Kentucky Reentry Programs

Kentucky Reentry Programs




Kentucky Department of Corrections: Department of corrections reentry branch for the state of Kentucky.

Goodwill Industries of Kentucky Reentry Program: The Reentry by Design program offers employment services to individuals transitioning from the justice system. The program has served hundreds of individuals by providing classes and job leads to help participants maintain motivation during the job search. The curriculum addresses issues and skills that could affect employability as an individual leaves the justice system and reenters the workforce, such as anger management, critical thinking, résumé development, online job searching and job boards, interview preparation and mock interviews.

Kentuckiana Works – The federal Workforce Investment Act requires states to establish regional Workforce Investment Boards to administer federal, state and local workforce development funding for their regions. KentuckianaWorks, an agency of Louisville Metro Government, is the Workforce Investment Board for the Greater Louisville region consisting of Jefferson, Bullitt, Henry, Oldham, Spencer, Shelby and Trimble counties. Funding is primarily provided by the U.S. Department of Labor and the Workforce Investment Act of 1998, through the Kentucky Education Workforce Development Cabinet and Louisville Metro Government.

Kentucky Career Center – A database of physical locations in the state of Kentucky that can assist those who are unemployed.

Kentucky Reentry Council – Kentucky Reentry is made up of reentry task forces or councils throughout the state of Kentucky. The reentry groups do not provide services for ex-offenders, nor do they have reentry programs. They are made up of individuals and organizations networking together to share information and improve the reentry process. The members may be organizations and/or individuals that provide services and/or have interests in helping. Each group is focused toward ex-offenders coming back to their areas, the issues involved, and making their community safer.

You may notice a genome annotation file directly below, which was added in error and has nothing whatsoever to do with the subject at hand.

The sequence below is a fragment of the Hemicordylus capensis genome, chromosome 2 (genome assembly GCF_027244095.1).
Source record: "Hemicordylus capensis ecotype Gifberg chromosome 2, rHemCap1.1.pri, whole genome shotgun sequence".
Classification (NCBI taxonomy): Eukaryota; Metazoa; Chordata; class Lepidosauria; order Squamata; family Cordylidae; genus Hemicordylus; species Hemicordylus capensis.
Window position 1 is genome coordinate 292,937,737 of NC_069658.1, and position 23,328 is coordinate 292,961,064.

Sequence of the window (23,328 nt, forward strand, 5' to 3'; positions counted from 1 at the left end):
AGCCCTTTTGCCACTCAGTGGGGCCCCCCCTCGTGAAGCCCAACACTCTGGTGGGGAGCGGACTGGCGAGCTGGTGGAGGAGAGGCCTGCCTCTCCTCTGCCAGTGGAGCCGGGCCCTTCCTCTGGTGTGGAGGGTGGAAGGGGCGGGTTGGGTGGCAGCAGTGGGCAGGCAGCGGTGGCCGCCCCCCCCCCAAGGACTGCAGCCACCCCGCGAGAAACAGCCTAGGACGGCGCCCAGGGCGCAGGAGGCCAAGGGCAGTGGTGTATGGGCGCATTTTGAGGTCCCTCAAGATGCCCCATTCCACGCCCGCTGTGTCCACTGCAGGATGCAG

Laurel County Corrections – One of the cruelest facts in criminal justice is that more than 40 percent of ex-inmates end up being sent back to jail within three years of their release. But it doesn’t have to be that way. With the right guidance before and after they complete their sentences, former inmates can build successful lives on the outside. The Mission of the Laurel County Correctional Center Inmate Reentry Program is to focus on the transition from detention to community by initiating treatment (i.e. substance abuse, life skills, education, cognitive-behavioral change) within the correctional center that will assist inmates to adjusting to life in their communities as a productive, law abiding citizens.

Louisville Reentry Coalition – The Greater Louisville Reentry Coalition is a community organization established in Louisville, Kentucky, specializing in offender reentry and related issues. The coalition works very hard to maintain open and informative communication related to reentry issues within the Greater Louisville, Kentucky area and includes the counties of Jefferson, Bullitt, Oldham, Spencer, Shelby, Henry, and Trimble. The Greater Louisville Reentry Coalition consists of members from all parts of the reentry process. Our members include local, state, and federal government representatives, as well as employment, housing and counseling service providers from both profit and non-profit organizations. The task force meets regularly to discuss issues, current trends, and/or problems pertaining to the reentry process.

National HIRE Network – Established by the Legal Action Center in 2001, the National Helping Individuals with criminal records Re-enter through Employment (H.I.R.E.) Network is both a national clearinghouse for information and an advocate for policy change. It is one of several special projects at the Legal Action Center. The goal of the National H.I.R.E. Network is to increase the number and quality of job opportunities available to people with criminal records by changing public policies, employment practices and public opinion.

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